Chapter 7 doesn’t stop collection of unpaid support, but may enable you to catch up. Chapter 13 does stop this collection, conditionally.
Our recent blog posts have been about situations when creditor collection actions are not stopped by a bankruptcy filing. An example is a criminal fine or restitution. A bankruptcy filing has no effect on your obligation to pay criminal debts or on the collection of those debts.
We’ve also gotten into situations when collections are stopped only temporarily, including when that’s long enough to solve your problem. An example is a recent income tax debt. A Chapter 7 bankruptcy filing stops tax collections only for a few months. But that should be long enough to start a monthly payment plan, especially one that you can now afford after getting rid of all or most of your other debts.
So today we get into one special kind of debt for which the debt collection either doesn’t stop at all, is stopped only temporarily, or is stopped permanently. If you are behind on child or spousal support, you have three options in bankruptcy.
- Filing a Chapter 7 “straight bankruptcy” does not stop collections on unpaid support at all. But it may write off enough other debts so that you can catch up on support.
- Filing a Chapter 13 “adjustment of debts” can stop collections on unpaid support. But that can easily become only temporary.
- A Chapter 13 case can stop such collections IF you act very proactively and consistently.
We explain these today.
The “Automatic Stay” on Support Collections
Unpaid child and spousal support is a very special kind of debt. It is treated as an almost sacredly among debt. Without cataloging all the differences, you can never discharge (legally write off) a support debt. (See Sections 523(a)(5) and 101(14A) of the U.S. Bankruptcy Code). It is the highest priority of the many so-called priority debts—meaning it must be paid ahead of all other debts. (See Section 507(a)(1) of the Bankruptcy Code.)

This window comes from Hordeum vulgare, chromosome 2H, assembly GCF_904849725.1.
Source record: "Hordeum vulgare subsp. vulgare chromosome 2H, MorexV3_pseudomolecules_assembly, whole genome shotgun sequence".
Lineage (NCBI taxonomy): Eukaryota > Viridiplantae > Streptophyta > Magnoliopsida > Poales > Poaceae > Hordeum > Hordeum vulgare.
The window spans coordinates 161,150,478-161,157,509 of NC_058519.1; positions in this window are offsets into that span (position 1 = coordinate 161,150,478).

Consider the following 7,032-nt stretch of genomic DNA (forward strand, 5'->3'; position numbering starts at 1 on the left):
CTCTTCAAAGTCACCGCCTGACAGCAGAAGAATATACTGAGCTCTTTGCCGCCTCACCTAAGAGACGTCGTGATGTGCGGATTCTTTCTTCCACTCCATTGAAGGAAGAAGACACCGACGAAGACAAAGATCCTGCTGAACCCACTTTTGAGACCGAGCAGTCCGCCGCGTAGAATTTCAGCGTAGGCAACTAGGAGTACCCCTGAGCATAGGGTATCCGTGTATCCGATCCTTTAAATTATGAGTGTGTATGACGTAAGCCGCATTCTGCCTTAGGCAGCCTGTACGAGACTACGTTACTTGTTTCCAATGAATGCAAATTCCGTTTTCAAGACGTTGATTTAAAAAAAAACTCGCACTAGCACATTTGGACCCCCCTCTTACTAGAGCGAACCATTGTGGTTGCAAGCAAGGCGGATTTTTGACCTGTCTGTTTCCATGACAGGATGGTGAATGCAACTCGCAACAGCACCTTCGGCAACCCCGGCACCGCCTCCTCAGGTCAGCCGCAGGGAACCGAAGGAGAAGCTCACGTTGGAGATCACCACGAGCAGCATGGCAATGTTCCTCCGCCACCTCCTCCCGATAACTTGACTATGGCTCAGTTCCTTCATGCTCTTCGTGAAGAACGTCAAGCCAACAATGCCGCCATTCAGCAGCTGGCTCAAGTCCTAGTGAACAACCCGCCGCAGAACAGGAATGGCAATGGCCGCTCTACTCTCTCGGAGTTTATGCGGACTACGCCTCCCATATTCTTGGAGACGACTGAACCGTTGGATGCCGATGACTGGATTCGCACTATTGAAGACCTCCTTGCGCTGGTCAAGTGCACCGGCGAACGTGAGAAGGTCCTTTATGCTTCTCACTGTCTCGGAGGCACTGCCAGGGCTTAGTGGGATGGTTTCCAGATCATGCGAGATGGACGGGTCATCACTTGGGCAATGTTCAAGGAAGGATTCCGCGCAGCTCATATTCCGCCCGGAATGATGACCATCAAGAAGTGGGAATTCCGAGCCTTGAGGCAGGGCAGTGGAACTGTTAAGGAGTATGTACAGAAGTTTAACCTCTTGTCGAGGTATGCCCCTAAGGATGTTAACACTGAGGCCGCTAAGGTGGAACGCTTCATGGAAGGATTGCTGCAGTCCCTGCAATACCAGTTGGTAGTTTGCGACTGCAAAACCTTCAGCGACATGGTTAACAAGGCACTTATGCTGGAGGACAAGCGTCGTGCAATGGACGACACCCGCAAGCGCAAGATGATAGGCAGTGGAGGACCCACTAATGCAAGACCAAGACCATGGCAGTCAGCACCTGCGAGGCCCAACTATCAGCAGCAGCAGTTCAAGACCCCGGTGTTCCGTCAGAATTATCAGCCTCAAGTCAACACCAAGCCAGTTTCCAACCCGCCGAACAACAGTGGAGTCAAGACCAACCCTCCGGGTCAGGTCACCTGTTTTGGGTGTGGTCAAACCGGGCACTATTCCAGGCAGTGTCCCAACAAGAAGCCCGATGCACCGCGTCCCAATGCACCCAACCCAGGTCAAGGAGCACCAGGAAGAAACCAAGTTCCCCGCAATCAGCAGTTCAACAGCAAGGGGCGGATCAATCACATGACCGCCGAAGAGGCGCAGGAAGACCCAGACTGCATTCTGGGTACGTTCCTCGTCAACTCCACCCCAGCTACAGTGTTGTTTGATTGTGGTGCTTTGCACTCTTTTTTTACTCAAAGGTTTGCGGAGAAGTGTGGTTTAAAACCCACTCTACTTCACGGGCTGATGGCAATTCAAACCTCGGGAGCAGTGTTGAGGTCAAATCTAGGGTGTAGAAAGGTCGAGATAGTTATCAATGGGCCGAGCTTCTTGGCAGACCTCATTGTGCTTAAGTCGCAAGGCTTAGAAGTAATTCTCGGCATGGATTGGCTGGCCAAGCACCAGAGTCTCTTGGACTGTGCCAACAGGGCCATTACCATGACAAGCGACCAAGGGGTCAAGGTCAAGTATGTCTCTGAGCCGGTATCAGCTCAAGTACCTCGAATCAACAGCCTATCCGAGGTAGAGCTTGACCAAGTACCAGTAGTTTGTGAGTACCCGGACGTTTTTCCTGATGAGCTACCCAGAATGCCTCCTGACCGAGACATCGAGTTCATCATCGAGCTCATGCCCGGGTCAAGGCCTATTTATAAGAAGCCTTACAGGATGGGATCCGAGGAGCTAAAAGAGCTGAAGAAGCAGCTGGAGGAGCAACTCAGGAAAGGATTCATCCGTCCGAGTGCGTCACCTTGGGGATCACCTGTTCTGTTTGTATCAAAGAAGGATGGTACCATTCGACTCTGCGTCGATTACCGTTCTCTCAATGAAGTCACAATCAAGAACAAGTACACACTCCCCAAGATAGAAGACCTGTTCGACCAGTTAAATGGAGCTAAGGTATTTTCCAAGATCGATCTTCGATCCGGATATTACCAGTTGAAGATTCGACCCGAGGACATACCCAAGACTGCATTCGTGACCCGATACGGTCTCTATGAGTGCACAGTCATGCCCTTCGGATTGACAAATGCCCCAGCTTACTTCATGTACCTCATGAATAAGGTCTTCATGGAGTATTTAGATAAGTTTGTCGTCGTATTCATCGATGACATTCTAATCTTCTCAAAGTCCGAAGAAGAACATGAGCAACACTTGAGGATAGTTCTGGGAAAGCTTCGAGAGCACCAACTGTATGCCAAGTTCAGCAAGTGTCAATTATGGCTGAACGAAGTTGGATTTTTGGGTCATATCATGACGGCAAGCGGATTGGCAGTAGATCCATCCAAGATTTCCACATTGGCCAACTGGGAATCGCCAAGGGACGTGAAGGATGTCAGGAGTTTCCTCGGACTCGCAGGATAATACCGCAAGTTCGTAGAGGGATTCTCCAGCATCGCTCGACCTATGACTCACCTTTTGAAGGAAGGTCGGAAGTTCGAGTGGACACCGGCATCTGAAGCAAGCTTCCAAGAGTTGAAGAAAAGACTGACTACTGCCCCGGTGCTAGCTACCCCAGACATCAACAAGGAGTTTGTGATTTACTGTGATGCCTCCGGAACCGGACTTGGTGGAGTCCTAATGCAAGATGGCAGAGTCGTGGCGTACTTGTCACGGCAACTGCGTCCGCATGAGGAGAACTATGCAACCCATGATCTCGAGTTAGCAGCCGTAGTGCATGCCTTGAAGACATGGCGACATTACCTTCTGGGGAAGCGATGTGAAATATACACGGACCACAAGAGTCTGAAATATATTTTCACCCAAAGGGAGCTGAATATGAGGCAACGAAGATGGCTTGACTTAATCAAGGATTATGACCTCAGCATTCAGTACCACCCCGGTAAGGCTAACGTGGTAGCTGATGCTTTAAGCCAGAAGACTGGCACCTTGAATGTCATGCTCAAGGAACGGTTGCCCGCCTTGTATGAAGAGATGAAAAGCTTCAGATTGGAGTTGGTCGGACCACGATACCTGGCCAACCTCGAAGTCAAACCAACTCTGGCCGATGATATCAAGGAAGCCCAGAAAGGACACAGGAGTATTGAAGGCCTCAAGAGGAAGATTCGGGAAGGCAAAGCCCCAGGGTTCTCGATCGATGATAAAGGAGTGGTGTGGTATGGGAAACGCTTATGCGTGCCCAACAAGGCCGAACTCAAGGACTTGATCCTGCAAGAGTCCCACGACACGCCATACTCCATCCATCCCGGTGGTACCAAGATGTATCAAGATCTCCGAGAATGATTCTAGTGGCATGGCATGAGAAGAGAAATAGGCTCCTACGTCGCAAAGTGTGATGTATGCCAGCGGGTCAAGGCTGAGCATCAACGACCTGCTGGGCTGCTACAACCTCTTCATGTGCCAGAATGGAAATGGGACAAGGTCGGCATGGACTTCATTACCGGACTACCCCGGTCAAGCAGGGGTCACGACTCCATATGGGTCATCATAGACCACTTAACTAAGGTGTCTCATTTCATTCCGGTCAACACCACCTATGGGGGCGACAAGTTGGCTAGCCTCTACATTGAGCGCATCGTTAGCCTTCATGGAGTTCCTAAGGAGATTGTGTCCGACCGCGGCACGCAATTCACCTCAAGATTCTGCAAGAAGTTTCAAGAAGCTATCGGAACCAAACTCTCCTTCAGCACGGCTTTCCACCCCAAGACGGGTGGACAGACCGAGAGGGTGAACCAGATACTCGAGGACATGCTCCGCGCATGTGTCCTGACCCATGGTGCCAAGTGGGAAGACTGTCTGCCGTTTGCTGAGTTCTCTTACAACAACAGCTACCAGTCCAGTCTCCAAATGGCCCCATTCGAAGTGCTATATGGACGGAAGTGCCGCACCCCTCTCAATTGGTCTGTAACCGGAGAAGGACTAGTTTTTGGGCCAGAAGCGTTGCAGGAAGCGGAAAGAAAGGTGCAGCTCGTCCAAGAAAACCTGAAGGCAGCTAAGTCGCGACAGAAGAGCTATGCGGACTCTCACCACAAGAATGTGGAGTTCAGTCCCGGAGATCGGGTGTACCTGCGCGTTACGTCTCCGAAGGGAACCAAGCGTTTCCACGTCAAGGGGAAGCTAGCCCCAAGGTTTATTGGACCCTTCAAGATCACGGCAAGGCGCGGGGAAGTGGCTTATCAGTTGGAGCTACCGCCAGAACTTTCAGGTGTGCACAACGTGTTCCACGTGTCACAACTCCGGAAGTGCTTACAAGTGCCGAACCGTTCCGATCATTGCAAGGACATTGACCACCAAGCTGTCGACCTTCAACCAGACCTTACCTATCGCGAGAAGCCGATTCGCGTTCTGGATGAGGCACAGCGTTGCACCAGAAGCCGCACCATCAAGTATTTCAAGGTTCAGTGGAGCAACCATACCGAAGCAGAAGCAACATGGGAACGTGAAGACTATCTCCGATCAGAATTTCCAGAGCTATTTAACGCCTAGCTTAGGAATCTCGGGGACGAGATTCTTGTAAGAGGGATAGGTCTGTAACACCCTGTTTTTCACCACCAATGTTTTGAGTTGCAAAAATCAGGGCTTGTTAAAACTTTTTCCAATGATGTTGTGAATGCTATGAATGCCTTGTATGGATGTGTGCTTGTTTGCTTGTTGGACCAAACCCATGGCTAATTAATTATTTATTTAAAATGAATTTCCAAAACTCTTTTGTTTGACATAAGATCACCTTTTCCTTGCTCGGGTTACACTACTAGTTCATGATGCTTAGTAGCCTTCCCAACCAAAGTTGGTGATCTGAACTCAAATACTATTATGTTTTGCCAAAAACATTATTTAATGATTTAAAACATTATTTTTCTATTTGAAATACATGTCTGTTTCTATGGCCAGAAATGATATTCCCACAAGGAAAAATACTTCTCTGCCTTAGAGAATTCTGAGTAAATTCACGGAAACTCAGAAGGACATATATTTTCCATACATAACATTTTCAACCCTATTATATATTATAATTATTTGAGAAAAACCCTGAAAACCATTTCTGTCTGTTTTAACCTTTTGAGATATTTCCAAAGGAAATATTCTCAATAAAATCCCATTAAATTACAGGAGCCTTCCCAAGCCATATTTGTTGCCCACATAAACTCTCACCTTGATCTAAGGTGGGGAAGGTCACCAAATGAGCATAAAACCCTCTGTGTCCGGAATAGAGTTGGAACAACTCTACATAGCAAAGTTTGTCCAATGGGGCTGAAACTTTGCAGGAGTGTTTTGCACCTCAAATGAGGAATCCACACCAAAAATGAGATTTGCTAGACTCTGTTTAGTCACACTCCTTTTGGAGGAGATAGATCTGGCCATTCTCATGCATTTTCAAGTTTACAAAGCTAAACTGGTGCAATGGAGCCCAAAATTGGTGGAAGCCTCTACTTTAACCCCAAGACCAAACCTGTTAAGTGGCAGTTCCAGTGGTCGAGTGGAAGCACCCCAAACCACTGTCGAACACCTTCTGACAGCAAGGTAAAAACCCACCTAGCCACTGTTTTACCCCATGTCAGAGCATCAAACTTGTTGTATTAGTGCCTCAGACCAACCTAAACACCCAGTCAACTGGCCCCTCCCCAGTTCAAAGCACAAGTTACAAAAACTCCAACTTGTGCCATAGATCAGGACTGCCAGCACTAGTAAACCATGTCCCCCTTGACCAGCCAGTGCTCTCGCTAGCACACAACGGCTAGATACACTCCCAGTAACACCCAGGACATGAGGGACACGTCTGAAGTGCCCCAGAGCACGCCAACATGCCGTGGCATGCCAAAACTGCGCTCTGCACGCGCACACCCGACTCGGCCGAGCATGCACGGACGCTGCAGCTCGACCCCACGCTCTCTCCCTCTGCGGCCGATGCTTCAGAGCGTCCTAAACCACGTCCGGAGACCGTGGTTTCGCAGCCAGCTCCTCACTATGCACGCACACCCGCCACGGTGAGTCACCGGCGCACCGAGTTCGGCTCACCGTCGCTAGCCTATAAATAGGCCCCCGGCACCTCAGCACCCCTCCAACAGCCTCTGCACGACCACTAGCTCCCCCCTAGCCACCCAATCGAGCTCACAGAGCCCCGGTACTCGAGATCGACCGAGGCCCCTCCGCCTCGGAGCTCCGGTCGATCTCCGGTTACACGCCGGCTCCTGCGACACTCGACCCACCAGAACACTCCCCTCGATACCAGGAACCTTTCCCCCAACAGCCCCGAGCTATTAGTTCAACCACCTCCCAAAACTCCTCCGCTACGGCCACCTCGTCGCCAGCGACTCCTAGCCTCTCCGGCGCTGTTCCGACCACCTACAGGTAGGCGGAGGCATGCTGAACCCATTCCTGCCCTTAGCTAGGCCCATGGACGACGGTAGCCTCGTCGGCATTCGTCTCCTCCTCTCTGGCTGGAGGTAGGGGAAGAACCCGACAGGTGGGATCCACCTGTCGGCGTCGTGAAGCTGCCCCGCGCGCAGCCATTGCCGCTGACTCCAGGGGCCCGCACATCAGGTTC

Unpaid support is special also in that you’re helped by the automatic stay only in to a limited extent. However that limited extent may nevertheless be extremely helpful.
Some Limited Help in Chapter 7
As we said above, the automatic stay does not even come into play under Chapter 7 as to unpaid support. But in the right situations Chapter 7 still helps by discharging all or most of your other debts so that you can afford to catch up on your unpaid support.
You or your attorney would negotiate terms for catching up with your ex-spouse or with the support enforcement agency. If getting rid of your other debts gives you the financial ability to catch up quickly on support, Chapter 7 could be a practical solution.
The Practical Problem
The problem is that your spouse or support enforcement may no longer accept terms that would work for you. Since Chapter 7 does nothing to stop your ex-spouse or support enforcement from continuing or starting collection efforts against you, you have no leverage and no protection.
Temporary Help in Chapter 13
Filing a Chapter 13 case DOES stop support collections at least temporarily. But your ex-spouse or the support agency can quickly file a motion asking to resume collections. The bankruptcy court would likely grant this motion unless you meet a set of requirements, and do so timely and extremely consistently. If you don’t, actions to collect on the unpaid support could resume quickly.
Permanent Help in Chapter 13
However, IF you DO strictly follow the requirement, the collection of unpaid support obligations IS stopped under Chapter 13. And this collection continues being on hold throughout the 3-to-5-year course of the Chapter 13 case as long as you continue meeting those requirements.
Here are those crucial requirements:
- Your Chapter 13 payment PLAN shows how you will pay all the upaid support debt during the plan period.
- You pay any future ONGOING monthly support payments on time. It’s especially important that you’re on time with the payments due shortly after you file the Chapter 13 case.
- You actually DO pay your monthly Chapter 13 plan payments on time throughout the case. Otherwise you’re not paying the unpaid support debt as you committed to do in your plan.
If you follow these requirements to the letter your ex-spouse/support enforcement agency would not be able to get court permission to take any collection actions against you throughout the Chapter 13 case. Then by the end of the payment plan you’d be current on the support. Your problems on this front would be fully resolved.